Filing Taxes When You're Self-Employed
Filing taxes when you're self-employed is a different process compared to when you work for someone else's business. It involves separate forms, separate filing schedules, and extra information — such as your business structure and estimated profit.
The upside? You may receive special tax deduction opportunities not available to regular tax filers.
How Self-Employed Tax Filing is Different
Filing taxes while self-employed is a bit of a different process than filing taxes as a person employed by someone else.
When you're self-employed, you'll need to:
- File by Your Business Structure: When you're employed by someone else, your filing status could be single, married filing jointly, married filing separately, head of household, or qualifying widow/er with dependent child. But when self-employed, you'll need to file by how you designate your business structure — sole proprietorship, an LLC, a partnership, an S-corporation, or a C-corporation. The way you're taxed will change depending on which of these you choose.
- File by a Special Number: You'll generally need to apply for and use an Employer Identification Number (EIN) to file your taxes, instead of your social security number.
- File on a Different Schedule: Unlike standard employees, you'll most likely need to file estimated taxes quarterly and send in final tax forms annually by April.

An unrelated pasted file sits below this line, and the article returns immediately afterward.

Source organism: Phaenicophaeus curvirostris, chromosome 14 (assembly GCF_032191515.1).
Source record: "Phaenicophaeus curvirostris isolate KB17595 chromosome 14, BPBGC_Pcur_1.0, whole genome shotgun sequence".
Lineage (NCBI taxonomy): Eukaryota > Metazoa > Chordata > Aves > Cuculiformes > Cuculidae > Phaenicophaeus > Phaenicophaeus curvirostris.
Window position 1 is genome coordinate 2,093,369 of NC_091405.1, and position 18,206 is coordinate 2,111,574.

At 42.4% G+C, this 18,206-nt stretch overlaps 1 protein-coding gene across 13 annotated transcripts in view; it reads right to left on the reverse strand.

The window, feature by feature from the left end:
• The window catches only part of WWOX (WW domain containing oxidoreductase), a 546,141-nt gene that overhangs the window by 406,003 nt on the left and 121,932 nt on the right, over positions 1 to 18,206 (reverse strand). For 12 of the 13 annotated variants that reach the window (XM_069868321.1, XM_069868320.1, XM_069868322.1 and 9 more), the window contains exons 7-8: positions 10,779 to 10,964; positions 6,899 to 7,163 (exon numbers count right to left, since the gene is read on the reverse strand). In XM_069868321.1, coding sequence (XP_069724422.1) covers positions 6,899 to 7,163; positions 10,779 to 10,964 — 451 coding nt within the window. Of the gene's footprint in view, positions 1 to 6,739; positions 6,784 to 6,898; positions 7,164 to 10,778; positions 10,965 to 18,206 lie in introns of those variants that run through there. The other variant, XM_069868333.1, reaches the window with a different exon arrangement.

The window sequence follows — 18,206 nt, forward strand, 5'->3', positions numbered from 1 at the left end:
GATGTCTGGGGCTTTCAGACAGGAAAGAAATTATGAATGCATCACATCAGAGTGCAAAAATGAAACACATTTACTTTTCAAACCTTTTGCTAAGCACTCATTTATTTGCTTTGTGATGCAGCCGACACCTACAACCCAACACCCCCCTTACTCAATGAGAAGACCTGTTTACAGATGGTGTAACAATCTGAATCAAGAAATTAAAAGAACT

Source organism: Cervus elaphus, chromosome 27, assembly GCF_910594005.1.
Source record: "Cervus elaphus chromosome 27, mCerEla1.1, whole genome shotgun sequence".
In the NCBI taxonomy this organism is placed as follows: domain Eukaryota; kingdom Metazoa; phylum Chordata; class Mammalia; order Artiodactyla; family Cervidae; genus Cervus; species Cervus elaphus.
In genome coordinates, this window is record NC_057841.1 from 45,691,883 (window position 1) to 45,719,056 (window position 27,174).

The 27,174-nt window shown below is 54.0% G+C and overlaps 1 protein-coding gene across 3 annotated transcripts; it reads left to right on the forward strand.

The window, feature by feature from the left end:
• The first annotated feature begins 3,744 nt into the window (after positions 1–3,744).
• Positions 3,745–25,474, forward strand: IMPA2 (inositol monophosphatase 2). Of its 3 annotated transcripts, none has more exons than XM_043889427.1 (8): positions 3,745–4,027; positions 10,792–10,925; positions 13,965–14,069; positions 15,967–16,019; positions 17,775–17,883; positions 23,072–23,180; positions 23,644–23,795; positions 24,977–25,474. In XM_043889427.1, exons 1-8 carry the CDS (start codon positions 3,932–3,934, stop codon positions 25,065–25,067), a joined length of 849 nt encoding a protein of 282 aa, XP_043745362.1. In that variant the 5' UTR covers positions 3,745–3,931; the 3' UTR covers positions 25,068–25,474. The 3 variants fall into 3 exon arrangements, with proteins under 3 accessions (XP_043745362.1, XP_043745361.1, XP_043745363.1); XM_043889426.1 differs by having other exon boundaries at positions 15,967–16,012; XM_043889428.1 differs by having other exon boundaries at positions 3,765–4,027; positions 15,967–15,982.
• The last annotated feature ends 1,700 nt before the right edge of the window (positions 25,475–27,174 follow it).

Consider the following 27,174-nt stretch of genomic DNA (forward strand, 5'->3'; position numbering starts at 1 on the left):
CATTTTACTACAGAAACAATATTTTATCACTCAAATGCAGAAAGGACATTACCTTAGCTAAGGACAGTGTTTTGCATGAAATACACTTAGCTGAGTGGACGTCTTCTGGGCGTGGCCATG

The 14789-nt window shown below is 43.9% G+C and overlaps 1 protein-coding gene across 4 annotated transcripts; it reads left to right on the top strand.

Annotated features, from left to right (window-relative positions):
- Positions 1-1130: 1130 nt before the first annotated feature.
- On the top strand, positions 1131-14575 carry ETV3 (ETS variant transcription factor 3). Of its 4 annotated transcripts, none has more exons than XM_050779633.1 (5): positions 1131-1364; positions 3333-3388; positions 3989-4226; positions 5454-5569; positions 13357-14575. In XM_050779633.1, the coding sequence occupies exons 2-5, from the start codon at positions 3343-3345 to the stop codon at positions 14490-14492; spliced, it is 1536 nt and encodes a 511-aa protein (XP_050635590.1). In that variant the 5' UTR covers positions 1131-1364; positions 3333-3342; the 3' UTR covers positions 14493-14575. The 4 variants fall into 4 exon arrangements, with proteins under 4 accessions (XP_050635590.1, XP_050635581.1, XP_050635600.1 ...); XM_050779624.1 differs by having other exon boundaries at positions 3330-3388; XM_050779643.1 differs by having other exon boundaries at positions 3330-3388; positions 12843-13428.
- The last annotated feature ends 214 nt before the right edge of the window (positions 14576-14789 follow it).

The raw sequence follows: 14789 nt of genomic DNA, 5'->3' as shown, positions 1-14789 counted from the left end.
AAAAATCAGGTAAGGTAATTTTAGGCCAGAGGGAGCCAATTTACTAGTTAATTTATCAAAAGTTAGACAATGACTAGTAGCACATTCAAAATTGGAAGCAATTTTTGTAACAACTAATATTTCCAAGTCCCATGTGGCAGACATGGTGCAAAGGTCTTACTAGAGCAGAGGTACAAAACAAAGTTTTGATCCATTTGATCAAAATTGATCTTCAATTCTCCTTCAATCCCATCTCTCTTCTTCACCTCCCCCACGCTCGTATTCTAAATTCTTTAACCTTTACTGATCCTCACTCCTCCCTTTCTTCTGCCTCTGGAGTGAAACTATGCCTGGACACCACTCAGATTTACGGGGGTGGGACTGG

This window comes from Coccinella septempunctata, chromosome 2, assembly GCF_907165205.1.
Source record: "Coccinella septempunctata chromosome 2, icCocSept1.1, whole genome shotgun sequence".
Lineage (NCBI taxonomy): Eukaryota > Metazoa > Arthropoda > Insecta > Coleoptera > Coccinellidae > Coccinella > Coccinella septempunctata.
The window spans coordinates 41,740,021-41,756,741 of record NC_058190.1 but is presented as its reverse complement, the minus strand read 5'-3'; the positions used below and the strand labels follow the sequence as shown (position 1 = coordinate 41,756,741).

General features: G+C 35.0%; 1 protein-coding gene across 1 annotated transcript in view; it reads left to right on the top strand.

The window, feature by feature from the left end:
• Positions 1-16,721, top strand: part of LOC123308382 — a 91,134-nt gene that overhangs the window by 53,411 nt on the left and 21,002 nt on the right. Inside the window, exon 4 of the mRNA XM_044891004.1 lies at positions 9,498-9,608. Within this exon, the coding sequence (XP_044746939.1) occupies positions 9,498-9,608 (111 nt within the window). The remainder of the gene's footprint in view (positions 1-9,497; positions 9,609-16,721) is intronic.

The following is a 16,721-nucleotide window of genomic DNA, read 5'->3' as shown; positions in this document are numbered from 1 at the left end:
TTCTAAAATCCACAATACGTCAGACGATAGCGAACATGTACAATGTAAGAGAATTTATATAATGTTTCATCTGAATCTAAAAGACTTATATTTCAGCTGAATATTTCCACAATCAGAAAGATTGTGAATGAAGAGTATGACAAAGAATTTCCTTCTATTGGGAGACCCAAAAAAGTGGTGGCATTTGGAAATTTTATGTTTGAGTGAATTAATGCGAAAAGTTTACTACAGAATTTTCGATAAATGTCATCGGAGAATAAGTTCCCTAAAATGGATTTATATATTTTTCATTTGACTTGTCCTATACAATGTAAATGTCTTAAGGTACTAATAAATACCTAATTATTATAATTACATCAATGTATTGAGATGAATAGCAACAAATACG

- Fill Out Special Forms: The most common tax form the self-employed need to file is the Schedule C for annual taxes, and form 1040-ES for quarterly taxes. According to your business structure, you may have to fill out Form 1065, Form 1120-S, or Schedule K-1 instead.
Information You'll Need to Keep Track of
Throughout the year, you'll need to keep track of certain information so that tax season goes by smoothly. For starters, you'll want to separate your business finances from your personal finances by opening up a business checking account. You'll also want to track your profit.
And if you want to take the tax deductions discussed below? You'll need to not only track the expenses, but maintain receipts of each in case of an audit.
Remember These Perks
There are certain tax deduction allowances under the law for those who are self-employed that other filers do not get to use. Those include:
- Automobile Tax Deduction: Use your car partly or solely for work? Keep a log of the exact miles used and/or the expenses, and you may be able to deduct them on your taxes.
- Home Office Tax Deduction: If you use part of your home or apartment solely for work, then you may be able to lower your overall tax bill by using the home office tax deduction.
- Cost of Doing Business: Things like office supplies, health insurance premiums, and travel expenses, which are directly related to you earning money, are deductible from your taxes.
As you can see, filing taxes when you're self-employed can get a little complicated. Remember that if you are feeling confused or unsure, the best thing to do is to call the IRS directly and get your specific questions answered from the source.